Article Detail



Article

Issuance of Guidelines for the Collection of Driver’s Licence Numbers

Date

February 27, 2009

AUTHOR(s)

Amélie Lavertu
Barbara A. McIsaac
Kate McNeill-Keller
Earl Phillips


The collection of driver’s licences to verify the identity of customers and to deter and detect fraud has come under special scrutiny by the Privacy Commissioners of Canada, Alberta and British Columbia, who on December 2, 2008 issued guidelines for such collection. While addressed specifically to the retail sector, the Guide for Retailers relating to the Collection of Driver’s Licence Numbers under Private Sector Privacy Legislation (Guidelines) should be given special attention by any organization that collects driver’s licence information.

The basic overarching principle of the Guidelines is that operational practices should not come at the expense of an individual’s privacy rights — and as such, organizations, including retailers, must employ the least privacy-invasive means of achieving their business goals.

The Guidelines provide an overview of the typical reasons retailers collect driver’s licence numbers and acknowledge that historically, given that a driver’s licence is a government-issued piece of identification, it is considered a reliable source of customer identification. However, the Guidelines go on to state the Privacy Commissioners’ position that such collection must be consistent with federal and provincial private sector privacy legislation, and that in almost all cases there is no justifiable reason for collecting a customer’s driver’s licence number.

Generally speaking, the Privacy Commissioners feel that a simple examination of a driver’s licence for identification purposes is permissible, as is the recording of a customer’s name and address from the licence. However, the Guidelines state that the "recording" of a driver’s licence number is "excessive" given the amount of identifying information contained within that number, the risk of identity fraud associated with the misuse or disclosure of that information, and the fact that recording the number is generally not necessary in order for the retailer to achieve its operational objective.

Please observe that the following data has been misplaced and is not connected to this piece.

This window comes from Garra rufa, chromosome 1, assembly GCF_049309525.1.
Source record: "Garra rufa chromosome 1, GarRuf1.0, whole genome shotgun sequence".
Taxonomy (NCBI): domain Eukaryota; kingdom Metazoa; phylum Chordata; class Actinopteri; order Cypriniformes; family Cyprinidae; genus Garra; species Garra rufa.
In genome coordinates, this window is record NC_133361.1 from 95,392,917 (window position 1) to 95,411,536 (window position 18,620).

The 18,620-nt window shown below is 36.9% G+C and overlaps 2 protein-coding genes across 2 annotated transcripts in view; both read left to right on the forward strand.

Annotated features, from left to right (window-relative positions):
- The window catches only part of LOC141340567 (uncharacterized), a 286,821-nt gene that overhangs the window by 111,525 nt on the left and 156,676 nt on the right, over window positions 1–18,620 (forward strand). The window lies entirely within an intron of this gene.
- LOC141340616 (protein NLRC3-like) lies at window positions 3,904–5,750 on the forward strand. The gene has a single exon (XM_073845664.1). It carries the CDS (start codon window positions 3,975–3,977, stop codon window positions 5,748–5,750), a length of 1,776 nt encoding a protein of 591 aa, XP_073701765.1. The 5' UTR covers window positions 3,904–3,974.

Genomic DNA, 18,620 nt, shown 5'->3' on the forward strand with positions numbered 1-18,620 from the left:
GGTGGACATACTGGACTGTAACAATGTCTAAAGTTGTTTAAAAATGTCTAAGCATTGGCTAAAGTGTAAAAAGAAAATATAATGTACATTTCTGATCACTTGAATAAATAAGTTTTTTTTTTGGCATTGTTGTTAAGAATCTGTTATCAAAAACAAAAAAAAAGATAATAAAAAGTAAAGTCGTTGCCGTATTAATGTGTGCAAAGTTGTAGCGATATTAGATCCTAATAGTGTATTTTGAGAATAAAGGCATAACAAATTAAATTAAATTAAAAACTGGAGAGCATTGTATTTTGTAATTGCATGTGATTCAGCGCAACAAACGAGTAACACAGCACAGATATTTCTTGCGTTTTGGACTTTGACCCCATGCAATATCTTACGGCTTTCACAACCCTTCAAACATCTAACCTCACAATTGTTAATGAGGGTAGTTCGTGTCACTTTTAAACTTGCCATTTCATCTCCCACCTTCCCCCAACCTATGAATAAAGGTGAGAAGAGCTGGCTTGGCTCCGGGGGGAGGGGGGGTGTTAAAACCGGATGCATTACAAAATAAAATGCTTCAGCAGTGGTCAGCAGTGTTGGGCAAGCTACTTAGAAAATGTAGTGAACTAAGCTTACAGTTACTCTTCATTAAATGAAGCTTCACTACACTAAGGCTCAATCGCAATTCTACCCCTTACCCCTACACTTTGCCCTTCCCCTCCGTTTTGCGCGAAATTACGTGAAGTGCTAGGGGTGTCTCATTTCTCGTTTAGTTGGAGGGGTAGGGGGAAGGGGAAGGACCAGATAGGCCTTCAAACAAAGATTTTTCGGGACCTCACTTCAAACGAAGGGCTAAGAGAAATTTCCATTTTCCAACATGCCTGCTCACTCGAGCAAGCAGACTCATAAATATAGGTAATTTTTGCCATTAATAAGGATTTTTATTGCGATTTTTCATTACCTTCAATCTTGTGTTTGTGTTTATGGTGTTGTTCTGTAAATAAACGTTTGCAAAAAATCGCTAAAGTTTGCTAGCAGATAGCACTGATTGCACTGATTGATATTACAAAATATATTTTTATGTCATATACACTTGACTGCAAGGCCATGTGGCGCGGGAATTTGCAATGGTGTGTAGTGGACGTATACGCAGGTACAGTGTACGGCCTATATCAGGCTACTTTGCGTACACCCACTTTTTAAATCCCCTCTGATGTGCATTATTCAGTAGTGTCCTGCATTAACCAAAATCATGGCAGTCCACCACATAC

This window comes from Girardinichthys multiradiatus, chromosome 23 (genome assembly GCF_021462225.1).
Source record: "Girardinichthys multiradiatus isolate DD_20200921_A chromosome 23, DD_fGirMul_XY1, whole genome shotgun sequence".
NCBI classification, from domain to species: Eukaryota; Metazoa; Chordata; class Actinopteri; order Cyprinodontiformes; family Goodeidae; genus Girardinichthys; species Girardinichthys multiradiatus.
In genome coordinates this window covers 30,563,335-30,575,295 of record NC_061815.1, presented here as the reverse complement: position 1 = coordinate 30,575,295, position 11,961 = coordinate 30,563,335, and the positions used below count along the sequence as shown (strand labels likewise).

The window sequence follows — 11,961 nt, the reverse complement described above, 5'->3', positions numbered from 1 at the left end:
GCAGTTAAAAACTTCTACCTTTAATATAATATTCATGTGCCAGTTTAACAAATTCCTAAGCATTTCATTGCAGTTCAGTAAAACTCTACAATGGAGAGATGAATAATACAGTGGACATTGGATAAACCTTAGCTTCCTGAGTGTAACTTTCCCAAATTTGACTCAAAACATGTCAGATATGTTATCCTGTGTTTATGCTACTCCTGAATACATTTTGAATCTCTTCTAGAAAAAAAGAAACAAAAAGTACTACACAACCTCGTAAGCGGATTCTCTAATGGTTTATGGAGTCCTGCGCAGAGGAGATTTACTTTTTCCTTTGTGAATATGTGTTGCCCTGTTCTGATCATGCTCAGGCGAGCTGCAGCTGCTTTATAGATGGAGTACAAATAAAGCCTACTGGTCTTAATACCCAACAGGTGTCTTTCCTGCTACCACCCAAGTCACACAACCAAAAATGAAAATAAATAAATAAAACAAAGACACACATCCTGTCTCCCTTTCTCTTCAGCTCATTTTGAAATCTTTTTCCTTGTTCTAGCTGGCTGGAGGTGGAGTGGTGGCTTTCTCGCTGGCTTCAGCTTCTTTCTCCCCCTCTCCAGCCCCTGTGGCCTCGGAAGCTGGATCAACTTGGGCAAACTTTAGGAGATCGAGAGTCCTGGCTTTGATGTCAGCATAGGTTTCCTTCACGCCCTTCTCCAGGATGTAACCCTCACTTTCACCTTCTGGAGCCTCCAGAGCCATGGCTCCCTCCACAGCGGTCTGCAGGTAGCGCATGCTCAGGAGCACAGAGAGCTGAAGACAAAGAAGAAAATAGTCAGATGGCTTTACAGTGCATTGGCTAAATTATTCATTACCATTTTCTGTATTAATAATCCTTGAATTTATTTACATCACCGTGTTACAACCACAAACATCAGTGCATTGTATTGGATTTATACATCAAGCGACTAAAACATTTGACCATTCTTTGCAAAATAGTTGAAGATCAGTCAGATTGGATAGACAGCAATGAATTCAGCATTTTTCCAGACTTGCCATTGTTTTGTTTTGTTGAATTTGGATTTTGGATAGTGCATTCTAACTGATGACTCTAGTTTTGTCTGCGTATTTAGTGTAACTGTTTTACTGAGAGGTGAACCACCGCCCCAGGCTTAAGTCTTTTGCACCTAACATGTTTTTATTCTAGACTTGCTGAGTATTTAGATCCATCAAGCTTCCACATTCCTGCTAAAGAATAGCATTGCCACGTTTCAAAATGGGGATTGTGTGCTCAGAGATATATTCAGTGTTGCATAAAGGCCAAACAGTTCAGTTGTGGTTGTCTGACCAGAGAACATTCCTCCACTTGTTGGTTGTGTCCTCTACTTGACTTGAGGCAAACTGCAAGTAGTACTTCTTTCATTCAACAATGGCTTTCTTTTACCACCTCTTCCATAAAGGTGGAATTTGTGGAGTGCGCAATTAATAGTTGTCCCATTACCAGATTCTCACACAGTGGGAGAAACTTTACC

In the Province of Québec, the Commission d’accès à l’information is clear on this issue — a retailer cannot demand to see a driver’s licence, much less record its number. In accordance with the Highway Safety Code, only a peace officer or the Société de l’assurance automobile du Québec can require this, and only for the purpose of highway safety. Similarly, a health insurance card can only be required for purposes related to providing services or goods or resources for health and social services.

McCarthy Tétrault Notes:

  • Organizations should cease the collection of driver’s licence numbers unless they have a legislated entitlement to such a practice (which is a rare occurrence). 
  • Organizations must evaluate the means by which they secure all customer personal information collected by them that is contained in or accessed through driver’s licences, to ensure it meets the standards expected of them by the Privacy Commissioners and the applicable privacy legislation. Any deficiencies should be corrected immediately.
  • The ability of an organization to defend a privacy claim against it on the grounds of due diligence will depend in large part on the actions of its employees and the training and instruction given to them in the collection, storage and retention of personal information from driver’s licences.
  • In the Province of Québec, it is preferable to ask customers to provide an identification document of their choice. More often than not, a customer will present a driver’s licence in the absence of an alternative. However, the practice of collecting the number of the driver’s licence to record the information contained in it, whether by photocopying or other means, should be banned.

A more detailed discussion of this topic — including, in particular, an analysis of the Québec position, may be found in our e-Alert.

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